Royalist academic said Thailand’s lèse majesté law needs to be more specific

A protester spray paints a message with reference to article 112, Thailand’s lese majeste royal defamation law, during a demonstration in Bangkok on November 14, 2021, after a Thai court ruled that speeches by protest leaders calling for royal reforms amounted to a bid to overthrow the country’s monarchy. (Photo by Jack TAYLOR / AFP)

Thailand needs to have a lèse majesté law for national security. It acts as a defamation law for the royal family. The existing version is, however, too short and needs to be amended to make it more descriptive, specific and clear, said Dr. Arnond Sakworawich, a staunch supporter of the royal family.

Dr. Arnond has been very open about his stance on the Thai Monarchy. He is a popular academic among royalists and he has been very outspoken about the country’s controversial lèse majesté legislation, known as Section 112 of the Penal Code.

“These disputable issues have to be clarified comprehensively, so people will not find loopholes in this law. So, in my opinion, article 112 should be 3-pages long, detailing interpretation, intention and defining wrongdoing. Defamation and libel should also be separated from malicious threats. It has to be meticulous so that there will not be an issue when interpreting the law,” Dr. Arnond explained.

There have been a number of cases in which Section 112 has been used as a political tool, getting people charged and dragging them into court. Even if the accused didn’t actually violate the law, it can take years to be acquitted.

Dr. Arnond admits that the law has been used with ill intention. “The problem arose due to people who have state power, in most of the cases, wanting to get rid of whoever they see as political opponents. Ask if there is such a thing? Yes, there is.”

He said there have been people who have been charged when they commit an unintentional breach, but he thinks, presently, there are a lot of actual wrongdoers.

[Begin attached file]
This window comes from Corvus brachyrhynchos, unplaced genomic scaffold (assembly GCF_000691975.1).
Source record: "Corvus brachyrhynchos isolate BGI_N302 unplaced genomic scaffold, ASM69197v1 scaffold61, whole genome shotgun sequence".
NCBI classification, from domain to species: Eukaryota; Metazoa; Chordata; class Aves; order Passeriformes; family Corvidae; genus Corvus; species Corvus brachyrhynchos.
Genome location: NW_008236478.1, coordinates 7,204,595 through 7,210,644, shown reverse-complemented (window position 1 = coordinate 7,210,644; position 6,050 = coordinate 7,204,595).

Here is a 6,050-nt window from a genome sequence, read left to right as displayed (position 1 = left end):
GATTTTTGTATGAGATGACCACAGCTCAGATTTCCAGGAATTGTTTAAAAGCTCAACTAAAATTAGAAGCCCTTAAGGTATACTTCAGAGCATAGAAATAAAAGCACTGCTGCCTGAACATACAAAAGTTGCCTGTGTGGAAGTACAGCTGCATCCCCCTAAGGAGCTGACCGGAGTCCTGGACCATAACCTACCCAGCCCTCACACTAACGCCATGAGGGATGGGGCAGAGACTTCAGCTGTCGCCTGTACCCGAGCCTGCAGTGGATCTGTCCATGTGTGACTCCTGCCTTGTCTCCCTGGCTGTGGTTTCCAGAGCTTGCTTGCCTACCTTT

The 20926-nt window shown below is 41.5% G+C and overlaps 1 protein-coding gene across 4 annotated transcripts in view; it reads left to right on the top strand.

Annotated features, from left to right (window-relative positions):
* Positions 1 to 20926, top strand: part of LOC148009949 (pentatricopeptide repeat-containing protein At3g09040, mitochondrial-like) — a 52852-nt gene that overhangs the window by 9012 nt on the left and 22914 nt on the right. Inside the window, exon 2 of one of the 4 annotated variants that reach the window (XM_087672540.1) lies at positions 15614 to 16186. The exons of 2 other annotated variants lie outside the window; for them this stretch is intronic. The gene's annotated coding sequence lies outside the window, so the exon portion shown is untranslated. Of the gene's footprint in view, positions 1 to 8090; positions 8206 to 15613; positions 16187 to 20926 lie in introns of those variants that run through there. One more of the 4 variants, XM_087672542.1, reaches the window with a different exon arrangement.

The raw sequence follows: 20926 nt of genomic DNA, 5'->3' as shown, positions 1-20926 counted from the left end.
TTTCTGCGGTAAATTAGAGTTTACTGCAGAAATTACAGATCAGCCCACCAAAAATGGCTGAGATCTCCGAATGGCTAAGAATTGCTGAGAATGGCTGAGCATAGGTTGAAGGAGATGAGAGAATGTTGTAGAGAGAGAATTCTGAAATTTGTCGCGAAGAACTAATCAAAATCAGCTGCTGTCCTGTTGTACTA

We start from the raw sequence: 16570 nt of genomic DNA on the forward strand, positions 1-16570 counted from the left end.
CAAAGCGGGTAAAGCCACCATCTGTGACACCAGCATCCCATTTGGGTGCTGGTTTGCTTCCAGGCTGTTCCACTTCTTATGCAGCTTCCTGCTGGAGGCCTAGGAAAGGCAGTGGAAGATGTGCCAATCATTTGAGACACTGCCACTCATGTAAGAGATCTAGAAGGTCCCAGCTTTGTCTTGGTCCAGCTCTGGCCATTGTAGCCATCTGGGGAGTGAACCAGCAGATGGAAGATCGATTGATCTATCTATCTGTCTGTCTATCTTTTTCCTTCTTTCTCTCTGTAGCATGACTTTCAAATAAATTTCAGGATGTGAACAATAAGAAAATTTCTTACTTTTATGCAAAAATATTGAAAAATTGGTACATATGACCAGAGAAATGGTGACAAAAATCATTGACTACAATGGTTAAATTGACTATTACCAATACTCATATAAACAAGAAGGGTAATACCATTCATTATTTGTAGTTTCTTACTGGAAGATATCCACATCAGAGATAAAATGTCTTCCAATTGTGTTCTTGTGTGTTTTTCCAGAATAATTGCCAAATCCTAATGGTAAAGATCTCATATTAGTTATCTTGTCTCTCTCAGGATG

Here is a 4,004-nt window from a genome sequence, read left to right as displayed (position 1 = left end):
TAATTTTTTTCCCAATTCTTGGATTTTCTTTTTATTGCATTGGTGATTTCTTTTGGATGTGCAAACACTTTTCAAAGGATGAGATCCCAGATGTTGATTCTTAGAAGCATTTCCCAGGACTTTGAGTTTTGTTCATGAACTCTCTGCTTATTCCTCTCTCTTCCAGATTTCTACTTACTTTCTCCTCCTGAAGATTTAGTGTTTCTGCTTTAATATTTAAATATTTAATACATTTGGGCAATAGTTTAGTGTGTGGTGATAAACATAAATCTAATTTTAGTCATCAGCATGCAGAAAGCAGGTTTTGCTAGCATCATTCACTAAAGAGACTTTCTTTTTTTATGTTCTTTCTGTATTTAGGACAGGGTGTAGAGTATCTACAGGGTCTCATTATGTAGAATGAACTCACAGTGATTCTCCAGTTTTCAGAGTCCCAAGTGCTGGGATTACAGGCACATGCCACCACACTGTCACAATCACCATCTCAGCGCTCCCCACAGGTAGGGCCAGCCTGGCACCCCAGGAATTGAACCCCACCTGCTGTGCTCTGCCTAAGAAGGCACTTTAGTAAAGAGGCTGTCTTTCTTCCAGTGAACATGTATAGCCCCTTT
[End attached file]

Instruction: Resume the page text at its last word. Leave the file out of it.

Asst. Prof. Dr. Arnond Sakworawich, National Institute of Development Administration (NIDA).

Not long ago, Prime Minister Prayut Chan-o-cha told the public that the King does not want the law to be enforced. Dr. Arnond said that such a claim itself is wrong because, under a constitutional monarchy, the King cannot issue such an order. He said that he thinks it is the prime minister who has misinformed the public.

“But, because there really are cases of persecution, he (the King) does not want the law to be used repetitiously and unjustly.”

Dr. Arnond said that, while he totally supports the Thai monarchy and sees that the institution has changed over time and adapted to the modern world, the law definitely needs to be amended. It is a protection tool for the royal family.

He said he is not sure whether anyone will agree with him on the amendments to the law he proposes. “Make it clear, comprehensive and without much need for interpretation.”

The law has been the subject of much conversation. There is support for its amendment, to bring it up to date, to leave it as it is or to repeal it altogether. There are, however, also those who refuse to join the conversation at all, partly because there is a chance that they might be charged with an offense under that very law.

by Tulip Naksompop Blauw


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